According to the Instruction, even those men who support the “gay culture” cannot be admitted to the seminary, let alone those who practice homosexuality or present with deep-seated same-sex inclinations. It takes only a minute’s thought to realize that priests who support an active homosexual lifestyle will either soon begin living it out themselves or pollute the conscience of others with whom they come into contact.
Perviously written in 1961, the document Religiosorum Institutio states plainly:
Advancement to religious vows and ordination should be barred to those who are afflicted with evil tendencies to homosexuality or pederasty, since for them the common life and the priestly ministry would constitute serious dangers. (No. 4)
These two documents show that over a half-century ago the Church formally recognized that deep-seated homosexual tendencies are incompatible with the clerical state (and we have earlier evidence of the potential problem linked to homosexual clerics, as is found in St. Peter Damian (A.D. 107 – 1072) and his written work, the Book of Gomorrah). If there are homosexual clergy in the Church preying upon young men and seminarians—and it seems unarguable that there indeed are many—the topic should be a priority at an abuse summit called in response to male-on-male abuse with all its diabolical ramifications.
Heterosexuality and Homosexuality: equal human conditions?
Let’s look objectively at the statement by Abp. Charles Scicluna that homosexuality and heterosexuality “are human conditions that we recognize, that exist. But they aren’t something that really predisposes to sin.”
While it is true that we recognize homosexuality as a reality, as something that really occurs, we do not place it alongside heterosexuality as if both are arbitrary human “conditions.” The former is a disorder, whereas the latter is intentionally willed by God and therefore good. Of course, the heterosexual person can use his or her sexuality in a disordered, intrinsically evil way, such as in fornication or adultery. Similarly, the person who experiences same-sex attraction can use his or her sex in a disordered, intrinsically evil way, such as in homosexual acts. However, the homosexual tendency itself is a disorder because it is opposed to the natural order of creation and the way things are, whereas heterosexuality is not.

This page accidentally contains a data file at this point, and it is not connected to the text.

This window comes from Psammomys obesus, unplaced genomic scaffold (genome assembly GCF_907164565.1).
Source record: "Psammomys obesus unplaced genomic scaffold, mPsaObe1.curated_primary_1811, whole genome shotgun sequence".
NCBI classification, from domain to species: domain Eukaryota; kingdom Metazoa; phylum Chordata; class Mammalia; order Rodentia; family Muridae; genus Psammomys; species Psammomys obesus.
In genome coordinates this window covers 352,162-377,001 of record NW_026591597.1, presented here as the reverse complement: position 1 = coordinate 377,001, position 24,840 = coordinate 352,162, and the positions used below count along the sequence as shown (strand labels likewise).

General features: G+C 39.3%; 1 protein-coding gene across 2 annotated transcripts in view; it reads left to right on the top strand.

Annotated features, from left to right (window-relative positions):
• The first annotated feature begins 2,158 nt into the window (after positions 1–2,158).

As a consequence of original sin, human nature is disfigured and wounded by concupiscence, the tendency to sin. It’s important to note that people are, therefore, often afflicted with many temptations and disorders. For example, the tendency to want to view pornography is a disorder, as is the temptation to intimacy with a same-sex partner. Each of these, if acted upon, is an intrinsically immoral act that can place one’s soul in peril. Fallen man, with the help of the grace of Christ, must strive to resist temptations, avoid sin, and live the life of holiness as all are called to do.
The Catechism teaches that scripture “presents homosexual acts as acts of grave depravity” (Cf. Gen 191-29; Rom 124-27; 1 Cor 6:10; 1 Tim 1:10). Homosexual acts are “intrinsically disordered” and “contrary to the natural law. They close the sexual act to the gift of life. They do not proceed from a genuine affective and sexual complementarity. Under no circumstances can they be approved” (CCC 2357). Additionally, the inclination to homosexual tendencies is “objectively disordered” (CCC 2358). Same-sex attraction is a temptation, a disorder that, if acted upon through sexual intimacy, becomes an intrinsic evil contrary to Divine Law and natural law.
Given that homosexuality is a disorder, one could correctly say that the homosexual tendency is a human condition (the Catechism itself uses that language in No. 2358) traced to the tragic effects of original sin on human nature.
On the other hand, we cannot say the same of heterosexuality. It is not a human “condition.” Nor is it ever described by the Church as one. It is not tied to the effects of original sin. On the contrary, it is a natural and objectively good human inclination integral to human nature that is positively willed by the Creator in his wisdom for the propagation of humankind. Heterosexuality is deliberately woven into humanity by God and thus harmonizes with the sexual complementarity he himself created. Therefore sexual union in the context of marriage between husband and wife is ordained by God in his wisdom as a sacred and truly good joining of man and woman in which the two “become one flesh” (Gen 2:24) and, if it be God’s will, transmit new human life through their act of complete self-giving love.
Heterosexual inclinations are natural and properly ordered; whereas homosexual tendencies are objectively disordered. The two are not equal and cannot be placed side by side as if both are merely two alternative ways of exercising one’s personal sexual preferences.